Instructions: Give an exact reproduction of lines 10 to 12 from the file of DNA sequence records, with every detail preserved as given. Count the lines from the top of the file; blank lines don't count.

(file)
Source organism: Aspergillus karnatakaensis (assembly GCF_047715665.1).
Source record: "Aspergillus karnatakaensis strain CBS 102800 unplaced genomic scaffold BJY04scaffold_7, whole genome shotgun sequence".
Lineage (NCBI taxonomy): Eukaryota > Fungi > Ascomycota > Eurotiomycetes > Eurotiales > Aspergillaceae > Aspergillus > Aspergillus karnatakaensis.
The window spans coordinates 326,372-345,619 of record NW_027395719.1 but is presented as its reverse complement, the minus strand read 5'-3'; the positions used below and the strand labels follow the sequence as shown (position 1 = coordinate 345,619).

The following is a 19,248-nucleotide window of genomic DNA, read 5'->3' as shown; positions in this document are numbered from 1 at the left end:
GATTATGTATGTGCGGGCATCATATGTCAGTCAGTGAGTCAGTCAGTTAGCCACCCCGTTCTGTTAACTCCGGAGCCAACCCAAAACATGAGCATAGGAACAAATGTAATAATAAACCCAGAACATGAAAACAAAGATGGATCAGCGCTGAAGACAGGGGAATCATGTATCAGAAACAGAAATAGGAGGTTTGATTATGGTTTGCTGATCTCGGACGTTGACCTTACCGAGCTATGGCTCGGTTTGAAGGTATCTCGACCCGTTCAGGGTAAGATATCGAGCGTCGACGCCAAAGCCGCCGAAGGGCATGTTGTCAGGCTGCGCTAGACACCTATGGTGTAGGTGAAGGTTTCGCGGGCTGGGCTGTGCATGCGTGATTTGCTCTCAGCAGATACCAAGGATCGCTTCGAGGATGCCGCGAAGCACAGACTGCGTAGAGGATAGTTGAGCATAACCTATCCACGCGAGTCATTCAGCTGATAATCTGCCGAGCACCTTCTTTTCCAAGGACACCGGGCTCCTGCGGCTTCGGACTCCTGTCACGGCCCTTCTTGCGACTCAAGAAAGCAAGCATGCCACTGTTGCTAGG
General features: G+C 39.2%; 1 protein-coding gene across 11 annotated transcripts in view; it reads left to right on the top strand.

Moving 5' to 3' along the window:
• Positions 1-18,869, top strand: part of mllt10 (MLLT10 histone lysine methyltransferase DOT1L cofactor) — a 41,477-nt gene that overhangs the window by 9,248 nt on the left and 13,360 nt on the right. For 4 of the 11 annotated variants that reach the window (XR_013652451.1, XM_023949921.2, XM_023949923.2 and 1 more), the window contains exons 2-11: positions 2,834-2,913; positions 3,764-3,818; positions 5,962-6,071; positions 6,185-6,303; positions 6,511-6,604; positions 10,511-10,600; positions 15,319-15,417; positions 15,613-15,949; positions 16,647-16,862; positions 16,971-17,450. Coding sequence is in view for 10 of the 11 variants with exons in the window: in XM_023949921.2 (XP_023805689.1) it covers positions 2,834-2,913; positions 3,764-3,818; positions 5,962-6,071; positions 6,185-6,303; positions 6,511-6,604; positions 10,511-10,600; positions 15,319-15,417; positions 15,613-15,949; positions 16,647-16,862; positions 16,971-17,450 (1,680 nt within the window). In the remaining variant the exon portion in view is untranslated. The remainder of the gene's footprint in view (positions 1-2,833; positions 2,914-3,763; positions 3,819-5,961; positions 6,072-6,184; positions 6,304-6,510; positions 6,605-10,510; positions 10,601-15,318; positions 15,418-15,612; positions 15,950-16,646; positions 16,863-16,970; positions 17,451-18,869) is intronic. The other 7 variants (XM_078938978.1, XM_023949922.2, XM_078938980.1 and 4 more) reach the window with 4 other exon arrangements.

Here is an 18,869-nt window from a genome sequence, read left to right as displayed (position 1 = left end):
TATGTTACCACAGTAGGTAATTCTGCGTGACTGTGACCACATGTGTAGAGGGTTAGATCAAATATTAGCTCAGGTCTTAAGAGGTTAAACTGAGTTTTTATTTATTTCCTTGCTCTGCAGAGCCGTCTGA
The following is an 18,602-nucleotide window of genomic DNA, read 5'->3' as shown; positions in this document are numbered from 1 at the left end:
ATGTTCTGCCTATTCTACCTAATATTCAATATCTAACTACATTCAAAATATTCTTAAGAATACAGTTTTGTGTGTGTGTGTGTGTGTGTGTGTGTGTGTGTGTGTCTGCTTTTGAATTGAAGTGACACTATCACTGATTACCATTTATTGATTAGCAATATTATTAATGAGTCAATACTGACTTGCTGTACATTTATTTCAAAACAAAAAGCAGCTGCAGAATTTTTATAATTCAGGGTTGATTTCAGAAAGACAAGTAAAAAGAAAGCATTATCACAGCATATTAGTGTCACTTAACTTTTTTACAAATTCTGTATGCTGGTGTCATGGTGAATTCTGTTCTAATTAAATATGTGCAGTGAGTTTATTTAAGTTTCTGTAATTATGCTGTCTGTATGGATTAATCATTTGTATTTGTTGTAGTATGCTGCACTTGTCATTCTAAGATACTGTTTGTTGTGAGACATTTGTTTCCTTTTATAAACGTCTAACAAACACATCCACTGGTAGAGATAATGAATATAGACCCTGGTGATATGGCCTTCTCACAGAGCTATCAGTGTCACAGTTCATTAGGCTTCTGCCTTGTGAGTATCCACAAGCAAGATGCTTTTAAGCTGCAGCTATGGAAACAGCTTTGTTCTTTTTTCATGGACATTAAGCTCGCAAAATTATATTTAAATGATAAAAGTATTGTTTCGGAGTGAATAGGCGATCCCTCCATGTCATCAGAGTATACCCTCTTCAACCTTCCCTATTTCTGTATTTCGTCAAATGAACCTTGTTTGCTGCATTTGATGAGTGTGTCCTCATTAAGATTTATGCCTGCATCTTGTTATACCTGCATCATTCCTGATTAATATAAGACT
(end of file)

Here is an 18,869-nt window from a genome sequence, read left to right as displayed (position 1 = left end):
TATGTTACCACAGTAGGTAATTCTGCGTGACTGTGACCACATGTGTAGAGGGTTAGATCAAATATTAGCTCAGGTCTTAAGAGGTTAAACTGAGTTTTTATTTATTTCCTTGCTCTGCAGAGCCGTCTGA
The following is an 18,602-nucleotide window of genomic DNA, read 5'->3' as shown; positions in this document are numbered from 1 at the left end: